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Summary:

If California Governor Arnold Schwarzenegger has his way, utilities in the state will get at least a third of their energy from renewable sources by 2020 — and they’ll have free reign to import it from out of the state. The move, which has been under […]

3tier-mapsIf California Governor Arnold Schwarzenegger has his way, utilities in the state will get at least a third of their energy from renewable sources by 2020 — and they’ll have free reign to import it from out of the state. The move, which has been under discussion for more than a year, would create the largest renewable portfolio standard in the country — with some caveats — and could be a major boon for big solar farms in the Arizona and Nevada deserts.

That provision for imports is part of what sets the executive order, which Schwarzenegger is expected to sign this week, apart from a bill approved this weekend in the California legislature. The Governor plans to veto that bill largely because of limits on how much energy can come from out of state to meet the renewable requirement.

According to the Los Angeles Times, Schwarzenegger is also considering directing state regulators to redefine “renewable” to include energy from hydroelectric dams and nuclear power plants — a move that would take some of the bite out of the order as a way to boost solar, wind, geothermal and other green energy projects and newer technologies.

Schwarzenegger, along with some business and trade groups, have opposed the idea of limiting how much energy utilities can import in order to meet a renewables requirement, arguing that it would drive up energy prices, make an already-ambitious portfolio target even harder to reach, and “kill the solar industry in California.

Some unions and consumer groups, on the other hand, want the energy produced in-state in order to help create green jobs in California. Generating clean energy via local, distributed installations has its benefits (projects get up and running quickly and don’t require a big transmission buildout), but they tend to be expensive and don’t scale up as fast as say, a utility-scale solar thermal plant in the desert (we’ve weighed the pros and cons here).

So what do utilities, many of which are struggling to meet current renewable targets, think of all this? At least a few of the ones taking the lead in cleaning up their portfolios, including PG&E and Sempra Energy, came out in support of the legislature’s version of the standard, including the limits on renewable energy imports that Schwarzenegger opposes. As the Sacramento Bee reports, however, smaller energy producers and municipal utility districts, have been urging for the veto in part because of the in-state issue, but also because the legislation would give state regulators more control over public utilities (investor-owned utilities like PG&E are already subject to regulation by the state utility commission, while public utilities have their own elected boards).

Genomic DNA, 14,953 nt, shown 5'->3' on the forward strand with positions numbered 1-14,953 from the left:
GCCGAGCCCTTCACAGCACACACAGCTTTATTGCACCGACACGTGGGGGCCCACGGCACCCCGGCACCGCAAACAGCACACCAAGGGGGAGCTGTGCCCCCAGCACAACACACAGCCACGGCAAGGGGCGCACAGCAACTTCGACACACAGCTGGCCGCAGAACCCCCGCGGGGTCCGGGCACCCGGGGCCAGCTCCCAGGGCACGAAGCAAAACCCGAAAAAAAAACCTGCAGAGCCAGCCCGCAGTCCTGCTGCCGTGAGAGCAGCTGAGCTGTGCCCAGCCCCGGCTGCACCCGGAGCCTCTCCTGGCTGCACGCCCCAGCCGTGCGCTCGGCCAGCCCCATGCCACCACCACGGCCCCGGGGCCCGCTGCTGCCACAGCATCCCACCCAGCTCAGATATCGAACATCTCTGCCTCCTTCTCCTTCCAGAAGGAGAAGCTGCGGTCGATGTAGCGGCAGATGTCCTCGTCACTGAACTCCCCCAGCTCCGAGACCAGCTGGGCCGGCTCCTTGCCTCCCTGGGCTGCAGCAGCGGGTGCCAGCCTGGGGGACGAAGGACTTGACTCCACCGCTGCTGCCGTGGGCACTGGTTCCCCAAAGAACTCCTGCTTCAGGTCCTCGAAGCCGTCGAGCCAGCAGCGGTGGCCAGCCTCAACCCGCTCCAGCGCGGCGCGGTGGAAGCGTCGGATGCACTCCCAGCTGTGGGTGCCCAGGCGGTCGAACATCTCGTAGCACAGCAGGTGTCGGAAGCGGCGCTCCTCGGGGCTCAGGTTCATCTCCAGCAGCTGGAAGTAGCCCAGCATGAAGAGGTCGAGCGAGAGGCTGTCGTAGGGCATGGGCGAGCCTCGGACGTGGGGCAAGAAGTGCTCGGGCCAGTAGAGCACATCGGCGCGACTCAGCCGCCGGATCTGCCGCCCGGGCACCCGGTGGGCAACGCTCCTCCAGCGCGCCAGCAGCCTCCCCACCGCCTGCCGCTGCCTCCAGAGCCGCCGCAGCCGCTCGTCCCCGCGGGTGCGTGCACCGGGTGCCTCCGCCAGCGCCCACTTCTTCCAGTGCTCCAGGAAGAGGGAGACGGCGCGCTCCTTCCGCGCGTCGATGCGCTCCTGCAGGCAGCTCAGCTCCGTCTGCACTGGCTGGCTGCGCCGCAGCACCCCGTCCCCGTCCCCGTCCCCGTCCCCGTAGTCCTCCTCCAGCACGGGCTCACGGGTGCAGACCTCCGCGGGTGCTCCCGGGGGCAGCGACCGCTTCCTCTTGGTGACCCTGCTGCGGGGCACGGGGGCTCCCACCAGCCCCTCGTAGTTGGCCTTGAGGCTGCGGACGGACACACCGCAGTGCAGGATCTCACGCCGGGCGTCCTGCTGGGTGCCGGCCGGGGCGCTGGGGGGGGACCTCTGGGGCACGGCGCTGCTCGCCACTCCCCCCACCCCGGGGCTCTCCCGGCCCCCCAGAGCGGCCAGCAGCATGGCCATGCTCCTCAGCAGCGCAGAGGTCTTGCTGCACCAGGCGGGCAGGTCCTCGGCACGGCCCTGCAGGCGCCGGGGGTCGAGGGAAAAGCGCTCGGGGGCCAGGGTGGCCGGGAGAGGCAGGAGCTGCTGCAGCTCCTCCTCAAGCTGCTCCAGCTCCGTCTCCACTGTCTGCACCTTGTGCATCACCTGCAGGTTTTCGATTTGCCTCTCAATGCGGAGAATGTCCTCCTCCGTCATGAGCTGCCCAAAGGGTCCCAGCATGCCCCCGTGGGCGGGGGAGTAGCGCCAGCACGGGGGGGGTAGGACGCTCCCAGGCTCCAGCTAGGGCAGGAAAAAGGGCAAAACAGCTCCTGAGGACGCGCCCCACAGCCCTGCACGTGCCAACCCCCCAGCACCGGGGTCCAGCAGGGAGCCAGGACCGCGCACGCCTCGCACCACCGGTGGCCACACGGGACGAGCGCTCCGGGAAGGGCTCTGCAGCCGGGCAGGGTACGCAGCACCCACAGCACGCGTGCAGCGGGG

If California gets this one right, some in the industry think it could help spur a sort of policy-led Moore’s Law (which dictates that the number of transistors on a chip doubles every 24 months) for clean energy. According to the CEO of chip and solar equipment maker Applied Material, Mike Splinter, requiring improvements via regular policy steps (he advocated for raising the bar every two years in a national renewable portfolio standard at a recent conference) could drive innovation, adoption and cost reductions.

We’ll see this week, when Schwarzenegger makes his decision, and in coming months as it goes into effect, if the state can step it up.

Image credit 3TIER

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  2. Home Solar Energy Monday, September 14, 2009

    Importing the energy will help the utilities meet the targets, but it will not help with making the state a bit more green. It`s just like carbon trading, sending the problem to somebody else.

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  4. Moore’s law DOES NOT apply to energy systems! Transistors only have to embody an abstract information bit (a 1 or a 0) whereas energy systems have to output REAL Watts and Joules. It’s relatively easy to double to quantity of abstractions every 24 months. Not so with Watts.

    1. Josie Garthwaite Jim Tuesday, September 15, 2009

      You’re right. I don’t mean a literal translation of Moore’s Law for energy. Splinter was talking about using policy to bring something like the progressive improvement of chips to clean energy technology. I explained in more detail in this post: http://earth2tech.com/2009/04/21/artificial-moores-law-for-cleantech-renewable-standards-by-steps/

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